For those of you who follow the same preaching blogs I do, you have probably seen comments on this quote before, but I can’t get it out of my head, so I want to get it down on paper. (well…not paper so much as…keyboard…no, screen…no, get it…down in writing. That works).
Our church didn’t do a lot when the movie “The Golden Compass” came out. We made an informational article about it available to parents warning them of the dangers that this film holds. We announced in the bulletin that the article was available, but I don’t think I even made a verbal reference to it. I didn’t want to draw attention to the film in any way to provoke curiosity.
But at the time of the release of the movie, Philip Pullman gave an interview in which he made an interesting statement. He is talking about the “anti-Christian purpose” of his book. In part he says: “…what I’m doing is telling a story, not preaching a sermon.”
The reference for the quote is: http://www.fish.co.uk/culture/features/pullman_interview.htm
As both a fiction writer and a preacher, I must say that either Philip Pullman is incredibly naive (which no one has ever accused him of being) or he is totally disingenuous (the kindest conclusion). For a writer to minimize the power of words is a contradiction of terms. It is impossible to write stories without showing a bias and influencing people towards that bias. No one would say of the parables of Jesus, “What Jesus was doing was telling a story, not preaching a sermon.” The message of the sermon comes through loud and clear through the use of the story.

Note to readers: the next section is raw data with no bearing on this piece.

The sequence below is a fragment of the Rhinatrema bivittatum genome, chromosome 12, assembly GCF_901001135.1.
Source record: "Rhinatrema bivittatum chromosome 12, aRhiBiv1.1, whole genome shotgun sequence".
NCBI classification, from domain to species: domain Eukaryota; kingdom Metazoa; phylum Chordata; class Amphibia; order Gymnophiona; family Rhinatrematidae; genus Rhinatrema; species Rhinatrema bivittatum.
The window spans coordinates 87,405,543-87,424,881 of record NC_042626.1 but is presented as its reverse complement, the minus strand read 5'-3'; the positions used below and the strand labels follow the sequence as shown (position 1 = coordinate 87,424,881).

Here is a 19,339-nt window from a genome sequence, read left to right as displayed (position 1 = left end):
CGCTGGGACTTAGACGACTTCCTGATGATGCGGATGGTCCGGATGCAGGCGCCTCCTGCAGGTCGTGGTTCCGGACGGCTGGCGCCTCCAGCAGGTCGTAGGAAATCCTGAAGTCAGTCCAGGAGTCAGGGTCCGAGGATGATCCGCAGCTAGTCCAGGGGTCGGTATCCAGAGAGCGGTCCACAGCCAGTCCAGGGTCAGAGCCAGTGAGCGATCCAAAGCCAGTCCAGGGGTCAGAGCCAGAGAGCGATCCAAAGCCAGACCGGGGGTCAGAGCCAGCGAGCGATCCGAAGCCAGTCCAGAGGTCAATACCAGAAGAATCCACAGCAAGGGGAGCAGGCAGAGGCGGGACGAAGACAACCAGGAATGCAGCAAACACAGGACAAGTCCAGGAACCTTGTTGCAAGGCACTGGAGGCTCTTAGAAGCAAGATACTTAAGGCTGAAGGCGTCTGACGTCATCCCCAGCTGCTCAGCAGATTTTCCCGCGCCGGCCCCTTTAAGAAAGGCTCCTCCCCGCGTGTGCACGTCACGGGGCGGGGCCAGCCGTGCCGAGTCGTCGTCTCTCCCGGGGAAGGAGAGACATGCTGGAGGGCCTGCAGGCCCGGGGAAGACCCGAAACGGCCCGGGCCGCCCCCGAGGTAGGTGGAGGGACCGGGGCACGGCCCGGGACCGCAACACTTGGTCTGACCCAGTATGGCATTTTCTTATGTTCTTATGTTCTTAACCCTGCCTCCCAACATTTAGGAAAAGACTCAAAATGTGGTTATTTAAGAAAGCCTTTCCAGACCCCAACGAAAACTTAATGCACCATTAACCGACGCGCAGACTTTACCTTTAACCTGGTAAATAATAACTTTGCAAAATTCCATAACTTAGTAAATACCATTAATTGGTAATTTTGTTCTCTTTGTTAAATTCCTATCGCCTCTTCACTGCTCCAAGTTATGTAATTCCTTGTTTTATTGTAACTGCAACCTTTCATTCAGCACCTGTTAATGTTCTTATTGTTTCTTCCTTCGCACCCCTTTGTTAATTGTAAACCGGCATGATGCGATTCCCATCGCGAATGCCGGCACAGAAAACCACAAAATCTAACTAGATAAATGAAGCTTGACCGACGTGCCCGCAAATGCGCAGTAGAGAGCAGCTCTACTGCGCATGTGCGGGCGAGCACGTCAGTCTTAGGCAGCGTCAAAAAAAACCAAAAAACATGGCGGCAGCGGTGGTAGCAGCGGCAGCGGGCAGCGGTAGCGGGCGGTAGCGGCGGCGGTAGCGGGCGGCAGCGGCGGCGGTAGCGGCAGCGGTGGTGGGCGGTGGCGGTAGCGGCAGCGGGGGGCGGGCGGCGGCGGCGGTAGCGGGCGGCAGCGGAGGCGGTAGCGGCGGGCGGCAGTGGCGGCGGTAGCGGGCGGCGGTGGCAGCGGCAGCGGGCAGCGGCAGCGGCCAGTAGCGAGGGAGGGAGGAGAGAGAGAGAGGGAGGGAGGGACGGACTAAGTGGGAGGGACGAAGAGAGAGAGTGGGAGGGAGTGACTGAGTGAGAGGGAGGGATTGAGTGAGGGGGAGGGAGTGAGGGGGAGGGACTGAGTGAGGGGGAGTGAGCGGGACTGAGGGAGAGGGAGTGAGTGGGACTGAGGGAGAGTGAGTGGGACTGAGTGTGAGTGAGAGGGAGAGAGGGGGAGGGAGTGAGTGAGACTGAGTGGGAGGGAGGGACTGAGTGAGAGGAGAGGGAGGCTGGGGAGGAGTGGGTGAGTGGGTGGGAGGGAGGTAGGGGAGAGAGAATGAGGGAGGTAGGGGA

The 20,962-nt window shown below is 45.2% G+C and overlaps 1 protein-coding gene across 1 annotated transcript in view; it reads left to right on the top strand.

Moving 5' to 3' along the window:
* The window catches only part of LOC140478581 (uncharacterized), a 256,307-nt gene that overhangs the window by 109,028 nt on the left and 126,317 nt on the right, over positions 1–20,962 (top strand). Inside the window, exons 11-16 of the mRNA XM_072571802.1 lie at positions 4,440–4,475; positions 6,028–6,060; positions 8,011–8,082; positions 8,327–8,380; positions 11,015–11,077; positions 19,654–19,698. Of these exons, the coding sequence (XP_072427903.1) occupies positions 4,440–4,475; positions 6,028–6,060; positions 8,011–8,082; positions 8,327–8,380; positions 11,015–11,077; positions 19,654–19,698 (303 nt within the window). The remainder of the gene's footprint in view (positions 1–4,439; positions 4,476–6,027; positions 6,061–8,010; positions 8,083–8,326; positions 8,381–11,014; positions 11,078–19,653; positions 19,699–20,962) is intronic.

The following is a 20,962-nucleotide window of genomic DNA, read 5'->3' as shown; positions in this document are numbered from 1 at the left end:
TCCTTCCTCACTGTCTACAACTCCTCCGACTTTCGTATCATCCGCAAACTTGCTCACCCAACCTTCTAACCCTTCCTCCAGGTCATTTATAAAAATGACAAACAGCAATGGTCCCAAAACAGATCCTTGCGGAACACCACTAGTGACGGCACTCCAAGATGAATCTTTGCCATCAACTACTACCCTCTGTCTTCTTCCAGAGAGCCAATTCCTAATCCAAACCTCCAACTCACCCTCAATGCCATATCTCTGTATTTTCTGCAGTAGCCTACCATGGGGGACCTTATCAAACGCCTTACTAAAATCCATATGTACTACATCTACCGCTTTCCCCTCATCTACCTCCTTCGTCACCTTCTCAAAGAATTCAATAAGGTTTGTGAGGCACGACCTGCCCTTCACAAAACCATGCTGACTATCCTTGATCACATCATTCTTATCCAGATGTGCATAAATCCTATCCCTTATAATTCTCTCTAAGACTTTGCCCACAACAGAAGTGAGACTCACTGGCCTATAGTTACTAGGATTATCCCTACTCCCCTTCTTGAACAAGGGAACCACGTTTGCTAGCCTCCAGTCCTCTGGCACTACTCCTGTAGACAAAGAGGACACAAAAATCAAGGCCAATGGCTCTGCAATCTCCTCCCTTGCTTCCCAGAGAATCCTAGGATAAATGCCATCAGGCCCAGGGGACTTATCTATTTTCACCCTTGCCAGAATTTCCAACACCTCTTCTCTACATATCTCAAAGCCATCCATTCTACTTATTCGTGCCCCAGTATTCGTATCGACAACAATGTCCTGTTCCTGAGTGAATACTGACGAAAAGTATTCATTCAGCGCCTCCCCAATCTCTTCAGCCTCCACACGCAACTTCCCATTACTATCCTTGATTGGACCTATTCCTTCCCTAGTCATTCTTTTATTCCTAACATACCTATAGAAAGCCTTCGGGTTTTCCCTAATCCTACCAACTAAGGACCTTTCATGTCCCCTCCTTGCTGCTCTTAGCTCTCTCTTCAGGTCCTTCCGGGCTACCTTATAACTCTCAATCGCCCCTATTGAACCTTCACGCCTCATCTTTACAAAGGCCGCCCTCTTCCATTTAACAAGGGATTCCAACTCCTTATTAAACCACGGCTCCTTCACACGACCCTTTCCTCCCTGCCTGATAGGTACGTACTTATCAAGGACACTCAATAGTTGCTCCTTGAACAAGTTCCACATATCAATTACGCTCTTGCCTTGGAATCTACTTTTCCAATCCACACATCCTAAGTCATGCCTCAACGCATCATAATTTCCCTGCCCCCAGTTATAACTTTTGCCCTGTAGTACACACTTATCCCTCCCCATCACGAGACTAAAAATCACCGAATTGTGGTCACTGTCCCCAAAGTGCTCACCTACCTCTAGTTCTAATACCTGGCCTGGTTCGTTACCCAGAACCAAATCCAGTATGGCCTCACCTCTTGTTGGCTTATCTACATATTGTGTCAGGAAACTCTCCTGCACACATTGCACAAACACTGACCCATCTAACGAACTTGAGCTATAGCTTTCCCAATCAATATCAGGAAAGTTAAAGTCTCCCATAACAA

There are two groups of people who should understand the power of words in influencing people: novelists and preachers. And in Pullman’s case, I am sure that he understands the influence of his story. It was not unintended